"He is at home at half past three."

Translation:वह साढ़े तीन बजे घर पर होता है।

January 8, 2019

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what is the difference between ' वह घर पर साढे तीन बजे होता है ' and 'वह साढ़े तीन बजे घर पर होता है '? both seems same and make equal meaning


They both mean the same. The first is used mostly in colloquial speech though.


I have given this translation again and it has been marked wrong even though I reported it last time.


I gave this and was marked incorrect


There's no difference. I hear both all the time. It depends on whether you want to put emphasis on the fact that he is at home at a certain time or at a certain time he is at home.


why पर instead of में?


पर means at (as well as on) whereas में means in


In my book it says that both is the correct rendering of the English 'at'. Even if somebody is on the roof, you can still say, घर में है


I've always heard घर पर and never घर में, but it could be one of those things that varies regionally or from person to person.


In Fiji I always heard घर में


Ooh thanks for help


I don't really know how to interpret this English phrase - its pretty unusual construction. "Is" suggests a continuous present action, where as a specific time suggests a singular event at a time which is not the present time. What does the Hindi phrase suggest? Does it suggest that he is 'usually' or 'always at home at that time? Does it imply a future event that he will arrive at or by that time?


Yes. The word 'होता' indicates that it is a generalization or presumption. So, the sentence menas 'He is usually at home at half past three'.


I don't know where the translations are supposed to land between literal and natural, but I think a good natural translation would be 'gets' instead of 'is at'; it has a more habitual ring to it.


They mean different things though. He may get home from somewhere else daily long before half-past three. The sentence is just saying that he is likely to be home at that time.


I see, thanks. I didn't get that vibe from the given translation, I think if I were trying to convey that in English I'd say something like 'At X, he's usually home', with 'usually', 'tends to be', or similar substituting for the lack of habitual.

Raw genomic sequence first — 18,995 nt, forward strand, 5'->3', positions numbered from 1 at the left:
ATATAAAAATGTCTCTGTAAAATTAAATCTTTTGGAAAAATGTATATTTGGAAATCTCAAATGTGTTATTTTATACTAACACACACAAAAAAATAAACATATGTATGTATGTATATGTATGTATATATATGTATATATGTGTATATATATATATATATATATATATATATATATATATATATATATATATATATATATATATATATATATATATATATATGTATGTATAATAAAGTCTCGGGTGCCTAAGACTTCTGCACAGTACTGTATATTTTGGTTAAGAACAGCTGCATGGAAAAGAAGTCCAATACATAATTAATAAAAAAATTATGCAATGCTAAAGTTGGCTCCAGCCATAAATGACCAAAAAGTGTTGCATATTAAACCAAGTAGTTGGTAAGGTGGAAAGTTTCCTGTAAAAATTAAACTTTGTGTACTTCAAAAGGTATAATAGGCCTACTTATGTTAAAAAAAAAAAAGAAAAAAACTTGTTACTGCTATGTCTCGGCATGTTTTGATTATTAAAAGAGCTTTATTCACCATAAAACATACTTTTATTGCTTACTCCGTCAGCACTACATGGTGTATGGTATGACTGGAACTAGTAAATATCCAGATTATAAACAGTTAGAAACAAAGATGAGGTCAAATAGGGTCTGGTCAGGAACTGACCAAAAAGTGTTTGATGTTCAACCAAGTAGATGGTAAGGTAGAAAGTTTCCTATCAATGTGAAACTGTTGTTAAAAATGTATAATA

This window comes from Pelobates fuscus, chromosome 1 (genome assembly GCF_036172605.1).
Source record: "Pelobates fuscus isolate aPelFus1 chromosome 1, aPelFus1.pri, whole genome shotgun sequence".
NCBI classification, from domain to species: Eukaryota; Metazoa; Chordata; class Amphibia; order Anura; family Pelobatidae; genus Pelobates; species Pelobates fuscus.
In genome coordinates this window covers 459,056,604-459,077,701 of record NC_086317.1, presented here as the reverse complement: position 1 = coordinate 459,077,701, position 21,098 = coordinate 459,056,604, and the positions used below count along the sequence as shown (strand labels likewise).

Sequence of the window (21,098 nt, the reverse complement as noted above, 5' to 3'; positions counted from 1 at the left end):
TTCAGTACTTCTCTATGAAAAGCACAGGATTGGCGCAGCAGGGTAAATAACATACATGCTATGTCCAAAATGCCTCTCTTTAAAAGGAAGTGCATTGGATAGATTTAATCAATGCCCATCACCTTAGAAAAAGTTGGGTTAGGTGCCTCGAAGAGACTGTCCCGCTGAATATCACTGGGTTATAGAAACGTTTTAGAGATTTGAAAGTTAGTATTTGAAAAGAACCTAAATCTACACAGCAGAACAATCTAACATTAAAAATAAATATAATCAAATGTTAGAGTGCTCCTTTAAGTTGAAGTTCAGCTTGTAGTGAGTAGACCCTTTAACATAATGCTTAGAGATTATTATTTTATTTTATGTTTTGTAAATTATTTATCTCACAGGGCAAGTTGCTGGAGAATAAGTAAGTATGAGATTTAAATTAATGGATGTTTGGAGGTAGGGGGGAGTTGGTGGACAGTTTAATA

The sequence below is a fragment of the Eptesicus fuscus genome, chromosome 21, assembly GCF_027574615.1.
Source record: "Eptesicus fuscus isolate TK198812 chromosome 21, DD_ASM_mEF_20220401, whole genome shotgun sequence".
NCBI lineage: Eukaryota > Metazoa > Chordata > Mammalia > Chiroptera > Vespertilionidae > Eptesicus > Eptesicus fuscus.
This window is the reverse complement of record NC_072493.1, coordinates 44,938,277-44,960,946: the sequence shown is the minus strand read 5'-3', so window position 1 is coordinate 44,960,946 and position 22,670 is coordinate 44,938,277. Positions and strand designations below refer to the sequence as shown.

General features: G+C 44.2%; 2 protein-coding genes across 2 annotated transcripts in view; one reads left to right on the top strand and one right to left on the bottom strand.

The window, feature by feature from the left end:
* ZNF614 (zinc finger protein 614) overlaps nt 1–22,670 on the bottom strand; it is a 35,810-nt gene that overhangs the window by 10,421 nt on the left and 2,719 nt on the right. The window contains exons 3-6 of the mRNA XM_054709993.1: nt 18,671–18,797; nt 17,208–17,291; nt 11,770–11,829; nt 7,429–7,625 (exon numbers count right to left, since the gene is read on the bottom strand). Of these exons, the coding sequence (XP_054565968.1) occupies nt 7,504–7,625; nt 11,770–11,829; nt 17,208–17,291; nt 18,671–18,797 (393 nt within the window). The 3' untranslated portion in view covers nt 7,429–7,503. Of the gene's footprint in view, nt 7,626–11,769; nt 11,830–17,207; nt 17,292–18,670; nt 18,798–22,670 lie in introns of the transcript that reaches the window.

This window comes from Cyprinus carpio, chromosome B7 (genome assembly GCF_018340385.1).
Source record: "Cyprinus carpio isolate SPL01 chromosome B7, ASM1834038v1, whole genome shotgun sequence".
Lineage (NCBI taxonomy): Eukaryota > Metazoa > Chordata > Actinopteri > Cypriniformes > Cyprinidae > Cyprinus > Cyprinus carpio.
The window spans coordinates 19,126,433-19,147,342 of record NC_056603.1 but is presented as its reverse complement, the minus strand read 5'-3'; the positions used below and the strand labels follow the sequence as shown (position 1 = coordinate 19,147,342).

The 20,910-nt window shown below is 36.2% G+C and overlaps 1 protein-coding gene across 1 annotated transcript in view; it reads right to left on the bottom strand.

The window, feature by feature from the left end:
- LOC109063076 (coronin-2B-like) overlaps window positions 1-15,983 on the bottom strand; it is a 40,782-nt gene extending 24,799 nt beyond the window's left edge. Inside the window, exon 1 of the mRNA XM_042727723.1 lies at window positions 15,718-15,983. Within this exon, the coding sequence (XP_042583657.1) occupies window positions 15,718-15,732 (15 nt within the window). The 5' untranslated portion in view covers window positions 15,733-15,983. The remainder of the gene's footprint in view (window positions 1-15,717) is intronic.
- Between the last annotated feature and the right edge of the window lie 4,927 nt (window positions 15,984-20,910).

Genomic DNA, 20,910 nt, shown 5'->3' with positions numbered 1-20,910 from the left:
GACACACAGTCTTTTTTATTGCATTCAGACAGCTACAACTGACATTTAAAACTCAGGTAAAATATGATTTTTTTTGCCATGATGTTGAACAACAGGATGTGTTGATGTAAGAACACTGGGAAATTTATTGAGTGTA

As it is it sounds like the answer to the question 'When's he [getting] home?', in which the verb getting would often be omitted, colloquially, so that's how I understood it.


Thank you. Shouldn't they mark both correct then, and just mention that it would also be correct with '"होता"? I know what you mean that it would be more common to mean this as a general expectation, but it could also be interpreted literally.


I think it only looks weird because it's written "he is" instead of "he's".

Think of it like, "is now a good time to cal Steve?" "Yeah, he's off work/at home on Thursdays".

Notice the "he is".


Is it wrong if we don't use hota??


Where we use साढ़े and सवा?


साढ़े is used to mean half plus a certain number. So, साढ़े तीन is three and a half. Eg: दूकान से साढ़े चार किलो चावल लाओ। (Get 4.5 kilos of rice from the shop)
When talking about time, साढ़े तीन बजे would thus mean 3:30 (half past three).

Similarly, सवा is a quarter plus a certain number and पौने is a certain number minus a quarter. So, सवा तीन is 3.25 and पौने तीन is 2.75.
When talking about time, सवा तीन बजे is 3:15 ( quarter past three) and पौने तीन बजे is 2:45 (quarter to three).


I'm confused about something. Why is it saadhE and paunE as opposed to saadhA and paunA? Is it oblique?


No. That's just the regular forms of the words. They have no other form.


I was curious about this, seems they do (and are oblique here - 'quarter to') but it's hard to imagine how the direct or vocative forms might ever be used.



Thanks for the correction. Now that I think about it, 'pauna' is used in the direct case when it means 3/4 (eg: pauna ghanta - 45 minutes).
I don't know about saadhe though. (1/2 has its own word - aadha).


साढ़े is from a (Sanskrit) compound of सा + आर्ध (i.e. Hindi आधा) apparently, which is nicely logical - 'with half [more]', well, quite like 'half past' I suppose. (And र्ध somewhere became ढ़।)



why do we use "hota" while there is no "usually" in the english sentence. I understood it like "today he is at home [...]" and not "usually / every day he is at home [...]"

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